Tobacco smoking using Midwakh is an emerging health problem - evidence from a large cross-sectional survey in the United Arab Emirates

Mohammed Al-Houqani, Raghib Ali, Cother Hajat

    Research output: Contribution to journalArticle

    Abstract

    Introduction: Accurate information about the prevalence and types of tobacco use is essential to deliver effective public health policy. We aimed to study the prevalence and modes of tobacco consumption in the United Arab Emirates (UAE), particularly focusing on the use of Midwakh (Arabic traditional pipe). Methods: We studied 170,430 UAE nationals aged ≥18 years (44% males and 56% females) in the Weqaya population-based screening program in Abu Dhabi residents during the period April 2008-June 2010. Self-reported smoking status, type, quantity and duration of tobacco smoked were recorded. Descriptive statistics were used to describe the study findings; prevalence rates used the screened sample as the denominator. Result: The prevalence of smoking overall was 24.3% in males and 0.8% in females and highest in males aged 20-39. Mean age (SD) of smokers was 32.8 (11.1) years, 32.7 (11.1) in males and 35.7 (12.1) in females. Cigarette smoking was the commonest form of tobacco use (77.4% of smokers), followed by Midwakh (15.0%), shisha (waterpipe) (6.8%), and cigar (0.66%). The mean durations of smoking for cigarettes, Midwakh, shisha and cigars were 11.4, 9.3, 7.6 and 11.0 years, respectively. Conclusions: Smoking is most common among younger UAE national men. The use of Midwakh and the relatively young age of onset of Midwakh smokers is of particular concern as is the possibility of the habit spreading to other countries. Comprehensive tobacco control laws targeting the young and the use of Midwakh are needed.

    Original languageEnglish (US)
    Article numbere39189
    JournalPLoS One
    Volume7
    Issue number6
    DOIs
    StatePublished - Jun 15 2012

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    United Arab Emirates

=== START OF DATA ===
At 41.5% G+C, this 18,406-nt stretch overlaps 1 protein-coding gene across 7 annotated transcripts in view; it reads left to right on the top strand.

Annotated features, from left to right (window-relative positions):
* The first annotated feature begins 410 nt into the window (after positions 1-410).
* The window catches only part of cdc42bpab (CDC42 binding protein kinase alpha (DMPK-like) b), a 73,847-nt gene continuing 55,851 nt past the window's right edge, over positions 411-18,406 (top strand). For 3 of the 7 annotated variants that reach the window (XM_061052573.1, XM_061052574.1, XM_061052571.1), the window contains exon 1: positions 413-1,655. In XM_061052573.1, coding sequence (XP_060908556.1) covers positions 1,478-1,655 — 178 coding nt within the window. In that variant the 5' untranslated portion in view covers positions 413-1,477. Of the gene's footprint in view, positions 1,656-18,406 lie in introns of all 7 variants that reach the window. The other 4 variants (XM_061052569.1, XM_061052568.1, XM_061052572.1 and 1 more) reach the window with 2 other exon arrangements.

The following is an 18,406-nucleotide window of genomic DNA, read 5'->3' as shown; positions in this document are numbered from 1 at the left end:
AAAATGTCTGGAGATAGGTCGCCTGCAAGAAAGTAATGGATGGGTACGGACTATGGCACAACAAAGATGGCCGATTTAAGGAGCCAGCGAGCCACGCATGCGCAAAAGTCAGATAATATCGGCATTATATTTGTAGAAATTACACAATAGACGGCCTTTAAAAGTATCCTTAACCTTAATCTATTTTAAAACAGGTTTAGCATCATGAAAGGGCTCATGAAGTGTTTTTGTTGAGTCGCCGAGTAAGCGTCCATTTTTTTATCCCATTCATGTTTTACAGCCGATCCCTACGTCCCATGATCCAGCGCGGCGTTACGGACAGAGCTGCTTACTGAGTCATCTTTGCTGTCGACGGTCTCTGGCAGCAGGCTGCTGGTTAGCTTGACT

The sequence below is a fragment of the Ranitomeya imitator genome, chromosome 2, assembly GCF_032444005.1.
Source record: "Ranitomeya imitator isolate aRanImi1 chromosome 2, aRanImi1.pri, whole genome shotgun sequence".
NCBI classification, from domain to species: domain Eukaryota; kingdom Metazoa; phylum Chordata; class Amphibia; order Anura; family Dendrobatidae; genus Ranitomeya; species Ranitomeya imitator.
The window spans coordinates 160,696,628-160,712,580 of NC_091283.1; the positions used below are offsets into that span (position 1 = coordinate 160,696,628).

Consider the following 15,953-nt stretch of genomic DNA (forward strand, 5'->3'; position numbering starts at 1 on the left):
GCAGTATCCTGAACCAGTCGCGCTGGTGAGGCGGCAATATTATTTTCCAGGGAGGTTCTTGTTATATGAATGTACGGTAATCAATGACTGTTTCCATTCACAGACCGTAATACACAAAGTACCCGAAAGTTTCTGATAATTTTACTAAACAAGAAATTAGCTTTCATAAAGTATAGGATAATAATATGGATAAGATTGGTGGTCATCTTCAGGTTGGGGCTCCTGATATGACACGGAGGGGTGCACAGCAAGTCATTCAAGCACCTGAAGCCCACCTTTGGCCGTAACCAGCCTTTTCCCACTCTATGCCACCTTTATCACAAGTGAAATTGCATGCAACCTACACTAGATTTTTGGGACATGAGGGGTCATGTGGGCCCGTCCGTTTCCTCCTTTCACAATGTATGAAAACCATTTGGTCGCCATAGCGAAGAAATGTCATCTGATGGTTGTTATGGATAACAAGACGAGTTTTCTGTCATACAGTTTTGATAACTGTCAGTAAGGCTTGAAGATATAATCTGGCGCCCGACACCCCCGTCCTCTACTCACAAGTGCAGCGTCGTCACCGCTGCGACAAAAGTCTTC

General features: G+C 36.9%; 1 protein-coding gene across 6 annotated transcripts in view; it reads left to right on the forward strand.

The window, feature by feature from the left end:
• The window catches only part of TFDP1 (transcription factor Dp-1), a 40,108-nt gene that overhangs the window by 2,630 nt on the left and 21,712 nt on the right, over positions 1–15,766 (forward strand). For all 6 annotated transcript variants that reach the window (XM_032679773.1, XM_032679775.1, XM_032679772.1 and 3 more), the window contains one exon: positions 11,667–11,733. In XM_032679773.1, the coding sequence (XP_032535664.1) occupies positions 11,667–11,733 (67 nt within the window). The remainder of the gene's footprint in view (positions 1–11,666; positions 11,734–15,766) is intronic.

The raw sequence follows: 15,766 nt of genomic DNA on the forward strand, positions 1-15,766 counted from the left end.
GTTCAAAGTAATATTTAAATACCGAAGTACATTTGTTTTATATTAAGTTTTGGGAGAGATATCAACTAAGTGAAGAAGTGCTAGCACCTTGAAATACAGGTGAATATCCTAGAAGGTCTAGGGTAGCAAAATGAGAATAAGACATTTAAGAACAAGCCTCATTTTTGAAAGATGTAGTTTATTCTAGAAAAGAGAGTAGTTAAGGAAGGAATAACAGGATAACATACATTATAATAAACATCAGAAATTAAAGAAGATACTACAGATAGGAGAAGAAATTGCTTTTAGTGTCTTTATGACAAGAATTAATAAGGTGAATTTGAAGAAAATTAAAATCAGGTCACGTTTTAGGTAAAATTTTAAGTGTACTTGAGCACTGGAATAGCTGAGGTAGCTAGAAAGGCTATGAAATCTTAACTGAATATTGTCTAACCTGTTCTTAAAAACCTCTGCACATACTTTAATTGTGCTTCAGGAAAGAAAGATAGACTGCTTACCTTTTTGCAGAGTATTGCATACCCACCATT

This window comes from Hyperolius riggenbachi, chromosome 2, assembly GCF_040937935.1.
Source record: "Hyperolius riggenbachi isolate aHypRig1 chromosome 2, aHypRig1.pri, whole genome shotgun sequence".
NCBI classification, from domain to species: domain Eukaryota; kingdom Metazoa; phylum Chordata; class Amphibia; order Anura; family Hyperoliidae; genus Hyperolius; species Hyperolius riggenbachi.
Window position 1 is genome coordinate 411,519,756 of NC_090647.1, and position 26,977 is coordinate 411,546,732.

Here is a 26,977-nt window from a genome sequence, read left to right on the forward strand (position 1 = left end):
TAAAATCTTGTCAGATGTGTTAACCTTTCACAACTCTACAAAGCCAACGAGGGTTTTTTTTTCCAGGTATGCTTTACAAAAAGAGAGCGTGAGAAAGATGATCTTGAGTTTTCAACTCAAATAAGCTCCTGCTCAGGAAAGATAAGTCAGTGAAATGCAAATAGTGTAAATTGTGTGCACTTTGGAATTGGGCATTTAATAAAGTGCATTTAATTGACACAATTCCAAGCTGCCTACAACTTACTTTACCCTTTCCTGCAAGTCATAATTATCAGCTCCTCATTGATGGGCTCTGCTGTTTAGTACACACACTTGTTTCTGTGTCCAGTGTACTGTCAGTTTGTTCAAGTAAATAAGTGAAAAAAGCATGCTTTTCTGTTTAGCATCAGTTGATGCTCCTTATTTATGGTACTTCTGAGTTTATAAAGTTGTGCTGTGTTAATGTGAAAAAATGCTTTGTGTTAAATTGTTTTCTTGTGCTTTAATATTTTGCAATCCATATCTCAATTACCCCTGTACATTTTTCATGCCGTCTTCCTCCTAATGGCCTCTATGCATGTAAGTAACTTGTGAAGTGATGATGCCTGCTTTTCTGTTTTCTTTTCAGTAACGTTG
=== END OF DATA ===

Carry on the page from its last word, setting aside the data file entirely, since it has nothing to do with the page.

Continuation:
smoking (habit)
    Tobacco
    Medical problems
    cross-sectional studies
    Tobacco Products
    Cross-Sectional Studies
    Smoking
    tobacco use
    tobacco
    Health
    Tobacco Use
    health policy
    duration
    public policy
    pipes
    Public health
    public health
    statistics
    Public Policy

    ASJC Scopus subject areas

    • Biochemistry, Genetics and Molecular Biology(all)
    • Agricultural and Biological Sciences(all)

    Cite this

    Tobacco smoking using Midwakh is an emerging health problem - evidence from a large cross-sectional survey in the United Arab Emirates. / Al-Houqani, Mohammed; Ali, Raghib; Hajat, Cother.

    In: PLoS One, Vol. 7, No. 6, e39189, 15.06.2012.

    Research output: Contribution to journalArticle

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    abstract = "Introduction: Accurate information about the prevalence and types of tobacco use is essential to deliver effective public health policy. We aimed to study the prevalence and modes of tobacco consumption in the United Arab Emirates (UAE), particularly focusing on the use of Midwakh (Arabic traditional pipe). Methods: We studied 170,430 UAE nationals aged ≥18 years (44{\%} males and 56{\%} females) in the Weqaya population-based screening program in Abu Dhabi residents during the period April 2008-June 2010. Self-reported smoking status, type, quantity and duration of tobacco smoked were recorded. Descriptive statistics were used to describe the study findings; prevalence rates used the screened sample as the denominator. Result: The prevalence of smoking overall was 24.3{\%} in males and 0.8{\%} in females and highest in males aged 20-39. Mean age (SD) of smokers was 32.8 (11.1) years, 32.7 (11.1) in males and 35.7 (12.1) in females. Cigarette smoking was the commonest form of tobacco use (77.4{\%} of smokers), followed by Midwakh (15.0{\%}), shisha (waterpipe) (6.8{\%}), and cigar (0.66{\%}). The mean durations of smoking for cigarettes, Midwakh, shisha and cigars were 11.4, 9.3, 7.6 and 11.0 years, respectively. Conclusions: Smoking is most common among younger UAE national men. The use of Midwakh and the relatively young age of onset of Midwakh smokers is of particular concern as is the possibility of the habit spreading to other countries. Comprehensive tobacco control laws targeting the young and the use of Midwakh are needed.",
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